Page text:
Urs Fischer and Jared Ginsburg are distortionists, enlarging, twisting and severing out of shape the human form. Although working in their own distinctive media their interests and modes have at times a interesting cross-over. Whimsically grotesque Fischer and Ginsburg both have been associated with neo-Dada.
Below the Knee and Big Foot are works that represent severed sections of an over-sized leg, and yet they contain ideas divergent in their morbidity. While in Fischer the idea of a crushing destruction of a Leviathan-like monster seem at the forefront of the conceit, Ginsburg’s Below the Knee conversely is a pathologically more disturbing work referencing murder tropes and their representation. It is there, perhaps, where the two artists themes diverge the most. Where Fischer’s themes seem mostly about the destructive forces of power, both physical and institutional, Ginsburg expresses more interest in personal psychology and art historical representations of the body.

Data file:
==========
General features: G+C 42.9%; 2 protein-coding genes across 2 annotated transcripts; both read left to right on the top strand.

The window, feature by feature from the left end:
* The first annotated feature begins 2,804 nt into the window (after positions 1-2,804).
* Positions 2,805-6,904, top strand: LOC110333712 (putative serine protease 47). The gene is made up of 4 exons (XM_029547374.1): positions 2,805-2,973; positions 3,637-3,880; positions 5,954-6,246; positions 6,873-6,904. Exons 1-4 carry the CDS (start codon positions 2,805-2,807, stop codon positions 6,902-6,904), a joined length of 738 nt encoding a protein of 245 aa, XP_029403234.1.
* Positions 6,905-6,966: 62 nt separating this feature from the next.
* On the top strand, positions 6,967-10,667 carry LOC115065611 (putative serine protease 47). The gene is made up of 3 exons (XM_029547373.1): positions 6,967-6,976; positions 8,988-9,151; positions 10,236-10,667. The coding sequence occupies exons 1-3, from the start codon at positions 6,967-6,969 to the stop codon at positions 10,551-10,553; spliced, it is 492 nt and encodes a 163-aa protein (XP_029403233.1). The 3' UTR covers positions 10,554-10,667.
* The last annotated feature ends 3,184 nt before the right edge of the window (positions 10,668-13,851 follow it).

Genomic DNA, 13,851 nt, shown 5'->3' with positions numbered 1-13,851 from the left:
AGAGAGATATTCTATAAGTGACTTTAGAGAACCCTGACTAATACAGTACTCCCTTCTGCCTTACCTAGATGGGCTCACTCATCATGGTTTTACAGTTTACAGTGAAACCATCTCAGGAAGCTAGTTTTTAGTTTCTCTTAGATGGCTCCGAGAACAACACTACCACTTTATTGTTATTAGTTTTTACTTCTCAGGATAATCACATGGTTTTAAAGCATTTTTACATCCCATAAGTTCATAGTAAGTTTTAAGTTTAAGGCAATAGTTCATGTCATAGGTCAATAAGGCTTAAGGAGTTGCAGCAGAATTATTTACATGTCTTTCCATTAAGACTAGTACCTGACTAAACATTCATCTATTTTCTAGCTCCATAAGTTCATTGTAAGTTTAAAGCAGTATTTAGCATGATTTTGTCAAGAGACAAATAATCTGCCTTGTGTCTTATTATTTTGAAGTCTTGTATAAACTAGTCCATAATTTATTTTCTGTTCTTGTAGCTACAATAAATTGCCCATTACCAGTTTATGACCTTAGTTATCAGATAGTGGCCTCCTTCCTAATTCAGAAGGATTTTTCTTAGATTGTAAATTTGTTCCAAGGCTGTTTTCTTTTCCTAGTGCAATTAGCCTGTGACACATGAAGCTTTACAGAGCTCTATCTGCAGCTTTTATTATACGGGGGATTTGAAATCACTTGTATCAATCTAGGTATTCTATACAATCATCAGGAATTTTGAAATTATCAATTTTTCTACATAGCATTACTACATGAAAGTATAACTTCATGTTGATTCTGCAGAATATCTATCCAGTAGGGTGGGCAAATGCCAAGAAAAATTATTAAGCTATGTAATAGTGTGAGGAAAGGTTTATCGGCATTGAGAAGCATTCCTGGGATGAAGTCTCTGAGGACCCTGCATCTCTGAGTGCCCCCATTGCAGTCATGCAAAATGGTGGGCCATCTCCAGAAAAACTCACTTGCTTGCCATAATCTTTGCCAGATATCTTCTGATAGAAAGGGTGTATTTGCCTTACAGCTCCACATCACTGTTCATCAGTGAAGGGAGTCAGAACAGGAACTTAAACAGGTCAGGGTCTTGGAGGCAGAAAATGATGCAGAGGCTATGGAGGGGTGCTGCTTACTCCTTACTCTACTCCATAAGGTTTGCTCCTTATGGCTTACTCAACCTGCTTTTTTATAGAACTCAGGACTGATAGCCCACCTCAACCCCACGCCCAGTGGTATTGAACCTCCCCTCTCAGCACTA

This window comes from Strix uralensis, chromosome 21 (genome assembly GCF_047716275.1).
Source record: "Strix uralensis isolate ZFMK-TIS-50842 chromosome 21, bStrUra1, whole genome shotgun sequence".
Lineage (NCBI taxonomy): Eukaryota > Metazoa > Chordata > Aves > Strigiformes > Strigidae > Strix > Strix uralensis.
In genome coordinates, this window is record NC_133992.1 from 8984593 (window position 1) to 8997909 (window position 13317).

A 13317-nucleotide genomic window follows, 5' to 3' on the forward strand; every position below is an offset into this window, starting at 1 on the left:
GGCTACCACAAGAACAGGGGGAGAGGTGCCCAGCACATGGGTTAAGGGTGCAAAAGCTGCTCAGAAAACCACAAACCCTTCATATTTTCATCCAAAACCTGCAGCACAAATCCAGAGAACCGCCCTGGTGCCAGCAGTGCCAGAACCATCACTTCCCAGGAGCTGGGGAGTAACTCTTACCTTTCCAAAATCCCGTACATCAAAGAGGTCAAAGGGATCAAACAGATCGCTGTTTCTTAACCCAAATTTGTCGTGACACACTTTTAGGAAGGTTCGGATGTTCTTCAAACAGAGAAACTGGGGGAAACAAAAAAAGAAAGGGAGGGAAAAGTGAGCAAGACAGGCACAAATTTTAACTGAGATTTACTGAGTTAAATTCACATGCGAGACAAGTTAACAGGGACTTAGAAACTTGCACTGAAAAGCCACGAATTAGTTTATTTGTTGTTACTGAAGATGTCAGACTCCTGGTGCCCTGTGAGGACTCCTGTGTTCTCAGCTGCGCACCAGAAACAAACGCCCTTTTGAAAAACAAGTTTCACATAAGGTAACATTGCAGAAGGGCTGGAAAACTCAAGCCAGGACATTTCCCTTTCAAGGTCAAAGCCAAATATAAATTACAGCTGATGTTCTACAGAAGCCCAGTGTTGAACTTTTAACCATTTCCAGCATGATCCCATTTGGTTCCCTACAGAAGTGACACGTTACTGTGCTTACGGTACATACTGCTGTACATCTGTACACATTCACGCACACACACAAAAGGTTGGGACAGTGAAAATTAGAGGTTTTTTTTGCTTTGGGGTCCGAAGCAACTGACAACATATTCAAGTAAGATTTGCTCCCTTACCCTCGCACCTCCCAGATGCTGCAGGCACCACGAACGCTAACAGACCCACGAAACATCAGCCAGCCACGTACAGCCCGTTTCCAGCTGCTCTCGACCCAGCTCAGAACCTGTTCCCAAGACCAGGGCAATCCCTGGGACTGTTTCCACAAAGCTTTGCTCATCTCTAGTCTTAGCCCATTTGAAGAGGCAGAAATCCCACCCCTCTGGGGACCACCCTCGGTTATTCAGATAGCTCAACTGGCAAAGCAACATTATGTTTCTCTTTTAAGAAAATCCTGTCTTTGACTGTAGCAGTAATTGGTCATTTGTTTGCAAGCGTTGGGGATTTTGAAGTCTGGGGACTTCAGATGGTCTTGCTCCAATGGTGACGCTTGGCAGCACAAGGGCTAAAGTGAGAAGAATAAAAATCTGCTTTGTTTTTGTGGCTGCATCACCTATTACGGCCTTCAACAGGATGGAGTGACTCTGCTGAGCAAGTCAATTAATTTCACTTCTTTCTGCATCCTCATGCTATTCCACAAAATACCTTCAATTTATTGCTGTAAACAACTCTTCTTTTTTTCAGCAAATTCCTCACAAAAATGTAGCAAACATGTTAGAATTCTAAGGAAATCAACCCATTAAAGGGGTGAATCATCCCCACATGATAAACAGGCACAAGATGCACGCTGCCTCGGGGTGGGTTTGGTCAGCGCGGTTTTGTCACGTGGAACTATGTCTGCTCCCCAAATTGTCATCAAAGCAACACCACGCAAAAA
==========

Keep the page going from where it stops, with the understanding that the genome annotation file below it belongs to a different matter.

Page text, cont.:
Urs Fischer (born 1973) is a Swiss-born neo-Dada sculptor living in New York. He studied photography at the Schule für Gestaltung, Zurich.
Jared Ginsburg (born 1985, Cape Town, South Africa) graduated with a BA in Fine Arts from the University of Cape Town’s Michaelis School of Art in 2010, where he won the Michaelis prize as the top graduate. He currently lives and works in Cape Town.